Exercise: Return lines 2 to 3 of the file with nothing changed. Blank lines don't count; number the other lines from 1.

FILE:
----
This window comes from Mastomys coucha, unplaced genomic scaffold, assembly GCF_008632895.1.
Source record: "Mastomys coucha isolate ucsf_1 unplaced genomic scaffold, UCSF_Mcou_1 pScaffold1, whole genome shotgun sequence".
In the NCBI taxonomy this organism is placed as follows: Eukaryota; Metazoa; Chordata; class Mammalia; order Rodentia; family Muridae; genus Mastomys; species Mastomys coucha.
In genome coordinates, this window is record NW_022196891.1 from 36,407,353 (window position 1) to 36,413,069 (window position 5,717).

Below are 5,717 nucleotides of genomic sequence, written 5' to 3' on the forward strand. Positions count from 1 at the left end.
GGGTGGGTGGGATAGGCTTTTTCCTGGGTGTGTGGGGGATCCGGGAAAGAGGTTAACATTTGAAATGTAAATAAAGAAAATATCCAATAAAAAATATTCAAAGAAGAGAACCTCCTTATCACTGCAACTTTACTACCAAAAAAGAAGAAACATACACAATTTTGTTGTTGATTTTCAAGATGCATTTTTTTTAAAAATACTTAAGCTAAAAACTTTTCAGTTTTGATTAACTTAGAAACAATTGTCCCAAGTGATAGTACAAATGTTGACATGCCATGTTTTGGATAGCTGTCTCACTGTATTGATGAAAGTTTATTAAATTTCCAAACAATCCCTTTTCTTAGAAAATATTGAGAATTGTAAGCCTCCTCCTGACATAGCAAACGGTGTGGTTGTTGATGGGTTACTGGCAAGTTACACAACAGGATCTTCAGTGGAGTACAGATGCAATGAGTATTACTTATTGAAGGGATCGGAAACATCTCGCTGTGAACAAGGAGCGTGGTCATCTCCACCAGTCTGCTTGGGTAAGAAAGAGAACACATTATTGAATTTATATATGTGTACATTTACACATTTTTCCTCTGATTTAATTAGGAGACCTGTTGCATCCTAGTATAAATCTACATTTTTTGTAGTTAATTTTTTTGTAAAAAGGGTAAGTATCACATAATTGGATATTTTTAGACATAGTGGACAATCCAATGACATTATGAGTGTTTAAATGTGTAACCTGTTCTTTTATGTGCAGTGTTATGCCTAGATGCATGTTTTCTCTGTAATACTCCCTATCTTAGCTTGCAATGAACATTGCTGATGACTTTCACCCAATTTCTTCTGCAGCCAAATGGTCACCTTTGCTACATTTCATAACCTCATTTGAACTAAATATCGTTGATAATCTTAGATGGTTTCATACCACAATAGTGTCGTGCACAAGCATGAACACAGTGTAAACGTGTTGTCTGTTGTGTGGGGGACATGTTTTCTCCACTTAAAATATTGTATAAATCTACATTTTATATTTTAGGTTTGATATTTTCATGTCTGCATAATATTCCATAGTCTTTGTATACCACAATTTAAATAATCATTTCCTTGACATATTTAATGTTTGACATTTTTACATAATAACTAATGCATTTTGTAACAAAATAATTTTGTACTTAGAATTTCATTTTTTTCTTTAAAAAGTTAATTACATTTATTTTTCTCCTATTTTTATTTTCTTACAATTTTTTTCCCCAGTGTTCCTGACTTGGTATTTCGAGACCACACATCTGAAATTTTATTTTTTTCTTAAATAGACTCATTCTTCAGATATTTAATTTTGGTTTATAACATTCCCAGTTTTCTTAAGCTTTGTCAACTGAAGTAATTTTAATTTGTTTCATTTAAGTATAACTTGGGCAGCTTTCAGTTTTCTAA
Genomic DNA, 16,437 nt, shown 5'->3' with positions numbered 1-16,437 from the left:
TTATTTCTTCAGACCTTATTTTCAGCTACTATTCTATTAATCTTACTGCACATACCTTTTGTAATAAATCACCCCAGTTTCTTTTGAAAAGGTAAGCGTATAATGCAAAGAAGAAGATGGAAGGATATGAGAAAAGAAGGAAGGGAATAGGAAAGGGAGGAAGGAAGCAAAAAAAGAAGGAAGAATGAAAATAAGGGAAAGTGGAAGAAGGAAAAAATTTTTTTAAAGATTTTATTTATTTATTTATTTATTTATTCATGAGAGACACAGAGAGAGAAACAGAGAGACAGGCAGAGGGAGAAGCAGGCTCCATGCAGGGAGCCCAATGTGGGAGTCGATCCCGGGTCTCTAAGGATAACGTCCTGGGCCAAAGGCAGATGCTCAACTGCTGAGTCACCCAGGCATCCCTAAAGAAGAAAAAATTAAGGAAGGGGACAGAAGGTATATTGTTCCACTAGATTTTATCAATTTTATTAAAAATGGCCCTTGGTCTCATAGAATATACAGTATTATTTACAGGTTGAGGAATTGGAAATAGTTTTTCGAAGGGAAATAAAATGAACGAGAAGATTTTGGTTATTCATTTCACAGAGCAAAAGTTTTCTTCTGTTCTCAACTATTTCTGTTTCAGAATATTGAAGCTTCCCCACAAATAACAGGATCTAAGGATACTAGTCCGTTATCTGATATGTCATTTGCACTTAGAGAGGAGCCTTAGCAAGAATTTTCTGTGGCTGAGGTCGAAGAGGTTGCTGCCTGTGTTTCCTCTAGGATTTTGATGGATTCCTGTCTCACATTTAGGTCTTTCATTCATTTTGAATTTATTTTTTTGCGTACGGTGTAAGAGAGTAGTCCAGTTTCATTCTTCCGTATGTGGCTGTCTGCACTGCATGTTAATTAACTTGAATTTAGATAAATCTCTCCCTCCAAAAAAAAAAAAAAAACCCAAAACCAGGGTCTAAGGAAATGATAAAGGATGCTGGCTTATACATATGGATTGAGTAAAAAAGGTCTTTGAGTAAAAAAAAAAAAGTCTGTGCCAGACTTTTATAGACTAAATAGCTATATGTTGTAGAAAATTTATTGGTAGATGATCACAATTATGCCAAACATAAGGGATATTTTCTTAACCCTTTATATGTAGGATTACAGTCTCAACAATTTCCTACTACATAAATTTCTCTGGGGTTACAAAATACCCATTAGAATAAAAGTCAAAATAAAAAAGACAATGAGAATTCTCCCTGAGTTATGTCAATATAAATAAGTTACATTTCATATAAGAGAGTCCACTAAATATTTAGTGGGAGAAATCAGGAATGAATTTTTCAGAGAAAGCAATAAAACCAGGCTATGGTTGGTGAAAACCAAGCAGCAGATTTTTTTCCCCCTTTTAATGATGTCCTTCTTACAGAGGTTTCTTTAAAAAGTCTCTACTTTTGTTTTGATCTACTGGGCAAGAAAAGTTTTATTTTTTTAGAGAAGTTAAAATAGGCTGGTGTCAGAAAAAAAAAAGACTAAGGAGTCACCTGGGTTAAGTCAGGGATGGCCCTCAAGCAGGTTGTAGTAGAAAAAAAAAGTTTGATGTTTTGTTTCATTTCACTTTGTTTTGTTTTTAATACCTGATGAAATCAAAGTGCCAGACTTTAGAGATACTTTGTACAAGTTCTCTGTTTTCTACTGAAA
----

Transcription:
Source record: "Mastomys coucha isolate ucsf_1 unplaced genomic scaffold, UCSF_Mcou_1 pScaffold1, whole genome shotgun sequence".
In the NCBI taxonomy this organism is placed as follows: Eukaryota; Metazoa; Chordata; class Mammalia; order Rodentia; family Muridae; genus Mastomys; species Mastomys coucha.